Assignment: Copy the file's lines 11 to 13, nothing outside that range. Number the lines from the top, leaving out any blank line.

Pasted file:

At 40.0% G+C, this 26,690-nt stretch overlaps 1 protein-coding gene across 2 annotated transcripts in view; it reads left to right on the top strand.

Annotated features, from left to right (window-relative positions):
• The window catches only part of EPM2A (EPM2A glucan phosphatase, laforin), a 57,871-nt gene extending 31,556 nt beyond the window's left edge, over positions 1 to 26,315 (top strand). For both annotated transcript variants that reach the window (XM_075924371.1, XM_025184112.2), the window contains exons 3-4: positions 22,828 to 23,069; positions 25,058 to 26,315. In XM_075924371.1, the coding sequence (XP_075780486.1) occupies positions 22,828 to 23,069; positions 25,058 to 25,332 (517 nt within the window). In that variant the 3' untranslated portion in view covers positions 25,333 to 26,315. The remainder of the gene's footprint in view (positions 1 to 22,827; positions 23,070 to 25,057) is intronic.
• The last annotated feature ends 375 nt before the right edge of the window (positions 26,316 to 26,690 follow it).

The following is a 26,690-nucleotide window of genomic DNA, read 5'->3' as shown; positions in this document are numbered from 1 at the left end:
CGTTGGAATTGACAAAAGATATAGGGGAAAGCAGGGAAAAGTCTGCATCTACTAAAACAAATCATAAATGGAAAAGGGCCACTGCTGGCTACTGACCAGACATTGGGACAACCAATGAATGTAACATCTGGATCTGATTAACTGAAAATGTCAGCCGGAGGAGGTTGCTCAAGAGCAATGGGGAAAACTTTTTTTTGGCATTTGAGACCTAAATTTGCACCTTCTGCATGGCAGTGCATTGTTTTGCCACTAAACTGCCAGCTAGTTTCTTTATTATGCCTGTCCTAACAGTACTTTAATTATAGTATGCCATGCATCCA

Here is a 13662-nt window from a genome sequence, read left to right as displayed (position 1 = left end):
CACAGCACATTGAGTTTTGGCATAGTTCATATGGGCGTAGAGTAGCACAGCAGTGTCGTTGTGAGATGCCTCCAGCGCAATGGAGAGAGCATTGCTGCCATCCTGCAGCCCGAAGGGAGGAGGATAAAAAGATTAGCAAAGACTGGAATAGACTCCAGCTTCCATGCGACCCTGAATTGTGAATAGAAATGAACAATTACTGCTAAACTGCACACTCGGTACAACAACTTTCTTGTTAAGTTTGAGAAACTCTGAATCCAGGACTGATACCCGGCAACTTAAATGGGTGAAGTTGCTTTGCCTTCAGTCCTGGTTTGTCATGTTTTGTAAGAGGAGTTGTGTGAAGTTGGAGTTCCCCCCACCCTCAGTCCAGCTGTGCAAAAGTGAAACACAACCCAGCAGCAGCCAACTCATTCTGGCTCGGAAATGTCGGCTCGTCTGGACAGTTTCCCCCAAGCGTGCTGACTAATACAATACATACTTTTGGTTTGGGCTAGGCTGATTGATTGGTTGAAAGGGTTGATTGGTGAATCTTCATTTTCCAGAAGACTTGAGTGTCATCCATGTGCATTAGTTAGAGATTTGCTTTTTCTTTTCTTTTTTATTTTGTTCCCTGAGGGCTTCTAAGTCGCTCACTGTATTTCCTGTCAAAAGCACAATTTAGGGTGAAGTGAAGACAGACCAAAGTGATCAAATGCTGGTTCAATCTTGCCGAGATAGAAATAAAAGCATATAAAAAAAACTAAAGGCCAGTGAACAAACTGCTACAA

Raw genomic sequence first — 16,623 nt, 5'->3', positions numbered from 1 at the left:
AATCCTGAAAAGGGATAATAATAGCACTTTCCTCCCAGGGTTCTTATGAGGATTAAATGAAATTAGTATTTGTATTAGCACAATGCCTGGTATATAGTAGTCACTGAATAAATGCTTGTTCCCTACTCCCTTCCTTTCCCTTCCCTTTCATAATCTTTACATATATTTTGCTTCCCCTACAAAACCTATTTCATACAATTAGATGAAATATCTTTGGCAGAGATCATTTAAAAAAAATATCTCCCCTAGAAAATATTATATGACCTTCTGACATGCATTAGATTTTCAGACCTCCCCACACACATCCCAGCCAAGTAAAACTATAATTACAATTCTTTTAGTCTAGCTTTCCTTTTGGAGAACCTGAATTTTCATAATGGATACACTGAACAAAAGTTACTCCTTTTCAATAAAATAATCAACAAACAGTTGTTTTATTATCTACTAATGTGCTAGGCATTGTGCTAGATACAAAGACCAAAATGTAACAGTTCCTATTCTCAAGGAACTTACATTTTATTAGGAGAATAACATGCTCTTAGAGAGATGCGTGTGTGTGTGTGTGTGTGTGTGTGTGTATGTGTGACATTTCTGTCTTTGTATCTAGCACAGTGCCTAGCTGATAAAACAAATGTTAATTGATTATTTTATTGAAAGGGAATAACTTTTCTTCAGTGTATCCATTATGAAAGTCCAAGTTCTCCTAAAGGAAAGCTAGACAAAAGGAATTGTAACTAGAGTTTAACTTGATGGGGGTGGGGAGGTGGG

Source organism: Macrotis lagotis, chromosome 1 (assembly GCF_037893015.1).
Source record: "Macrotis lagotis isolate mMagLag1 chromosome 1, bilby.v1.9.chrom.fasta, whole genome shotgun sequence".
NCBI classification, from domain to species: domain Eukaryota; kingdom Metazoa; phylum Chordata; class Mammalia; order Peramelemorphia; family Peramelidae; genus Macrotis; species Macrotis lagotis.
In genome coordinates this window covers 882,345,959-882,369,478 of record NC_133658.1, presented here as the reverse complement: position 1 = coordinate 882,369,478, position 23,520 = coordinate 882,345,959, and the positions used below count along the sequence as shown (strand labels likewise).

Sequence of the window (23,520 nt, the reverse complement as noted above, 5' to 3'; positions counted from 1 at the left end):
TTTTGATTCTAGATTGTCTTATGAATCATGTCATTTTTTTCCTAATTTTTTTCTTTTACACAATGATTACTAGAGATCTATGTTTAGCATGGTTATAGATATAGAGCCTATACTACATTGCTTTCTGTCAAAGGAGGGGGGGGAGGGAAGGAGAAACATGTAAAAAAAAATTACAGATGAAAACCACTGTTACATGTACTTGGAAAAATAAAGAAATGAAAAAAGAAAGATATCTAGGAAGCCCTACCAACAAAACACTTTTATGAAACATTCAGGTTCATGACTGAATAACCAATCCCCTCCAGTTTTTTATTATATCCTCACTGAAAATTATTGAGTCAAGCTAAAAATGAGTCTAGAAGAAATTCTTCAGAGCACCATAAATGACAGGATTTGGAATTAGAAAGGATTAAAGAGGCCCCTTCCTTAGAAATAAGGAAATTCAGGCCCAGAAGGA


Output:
Source organism: Macrotis lagotis, chromosome 1 (assembly GCF_037893015.1).
Source record: "Macrotis lagotis isolate mMagLag1 chromosome 1, bilby.v1.9.chrom.fasta, whole genome shotgun sequence".
NCBI classification, from domain to species: domain Eukaryota; kingdom Metazoa; phylum Chordata; class Mammalia; order Peramelemorphia; family Peramelidae; genus Macrotis; species Macrotis lagotis.